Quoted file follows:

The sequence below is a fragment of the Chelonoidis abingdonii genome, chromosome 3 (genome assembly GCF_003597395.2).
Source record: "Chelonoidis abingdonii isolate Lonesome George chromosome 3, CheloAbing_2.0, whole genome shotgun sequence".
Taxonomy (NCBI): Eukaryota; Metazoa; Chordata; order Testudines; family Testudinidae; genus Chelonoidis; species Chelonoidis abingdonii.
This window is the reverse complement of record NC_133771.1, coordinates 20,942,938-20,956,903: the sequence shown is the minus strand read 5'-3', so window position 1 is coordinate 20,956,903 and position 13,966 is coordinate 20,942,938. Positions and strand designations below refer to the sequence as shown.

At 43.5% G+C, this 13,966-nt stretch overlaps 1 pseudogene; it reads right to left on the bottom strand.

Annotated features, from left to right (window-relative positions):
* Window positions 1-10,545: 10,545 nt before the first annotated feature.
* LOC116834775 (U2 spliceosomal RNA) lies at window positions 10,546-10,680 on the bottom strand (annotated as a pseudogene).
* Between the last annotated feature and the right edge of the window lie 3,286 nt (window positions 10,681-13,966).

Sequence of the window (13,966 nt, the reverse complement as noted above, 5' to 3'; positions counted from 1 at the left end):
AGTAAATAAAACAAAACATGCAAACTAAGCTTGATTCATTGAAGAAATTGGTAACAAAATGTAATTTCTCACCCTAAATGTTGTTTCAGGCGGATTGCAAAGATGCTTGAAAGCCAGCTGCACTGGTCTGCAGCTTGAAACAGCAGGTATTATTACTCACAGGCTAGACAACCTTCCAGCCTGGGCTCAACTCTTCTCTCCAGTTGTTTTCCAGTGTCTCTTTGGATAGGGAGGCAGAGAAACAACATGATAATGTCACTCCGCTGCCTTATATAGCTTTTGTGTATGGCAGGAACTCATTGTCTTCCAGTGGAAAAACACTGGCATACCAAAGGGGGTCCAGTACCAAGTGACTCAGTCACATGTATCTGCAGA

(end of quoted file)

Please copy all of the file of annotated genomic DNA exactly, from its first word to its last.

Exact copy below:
The sequence below is a fragment of the Chelonoidis abingdonii genome, chromosome 3 (genome assembly GCF_003597395.2).
Source record: "Chelonoidis abingdonii isolate Lonesome George chromosome 3, CheloAbing_2.0, whole genome shotgun sequence".
Taxonomy (NCBI): Eukaryota; Metazoa; Chordata; order Testudines; family Testudinidae; genus Chelonoidis; species Chelonoidis abingdonii.
This window is the reverse complement of record NC_133771.1, coordinates 20,942,938-20,956,903: the sequence shown is the minus strand read 5'-3', so window position 1 is coordinate 20,956,903 and position 13,966 is coordinate 20,942,938. Positions and strand designations below refer to the sequence as shown.

At 43.5% G+C, this 13,966-nt stretch overlaps 1 pseudogene; it reads right to left on the bottom strand.

Annotated features, from left to right (window-relative positions):
* Window positions 1-10,545: 10,545 nt before the first annotated feature.
* LOC116834775 (U2 spliceosomal RNA) lies at window positions 10,546-10,680 on the bottom strand (annotated as a pseudogene).
* Between the last annotated feature and the right edge of the window lie 3,286 nt (window positions 10,681-13,966).

Sequence of the window (13,966 nt, the reverse complement as noted above, 5' to 3'; positions counted from 1 at the left end):
AGTAAATAAAACAAAACATGCAAACTAAGCTTGATTCATTGAAGAAATTGGTAACAAAATGTAATTTCTCACCCTAAATGTTGTTTCAGGCGGATTGCAAAGATGCTTGAAAGCCAGCTGCACTGGTCTGCAGCTTGAAACAGCAGGTATTATTACTCACAGGCTAGACAACCTTCCAGCCTGGGCTCAACTCTTCTCTCCAGTTGTTTTCCAGTGTCTCTTTGGATAGGGAGGCAGAGAAACAACATGATAATGTCACTCCGCTGCCTTATATAGCTTTTGTGTATGGCAGGAACTCATTGTCTTCCAGTGGAAAAACACTGGCATACCAAAGGGGGTCCAGTACCAAGTGACTCAGTCACATGTATCTGCAGA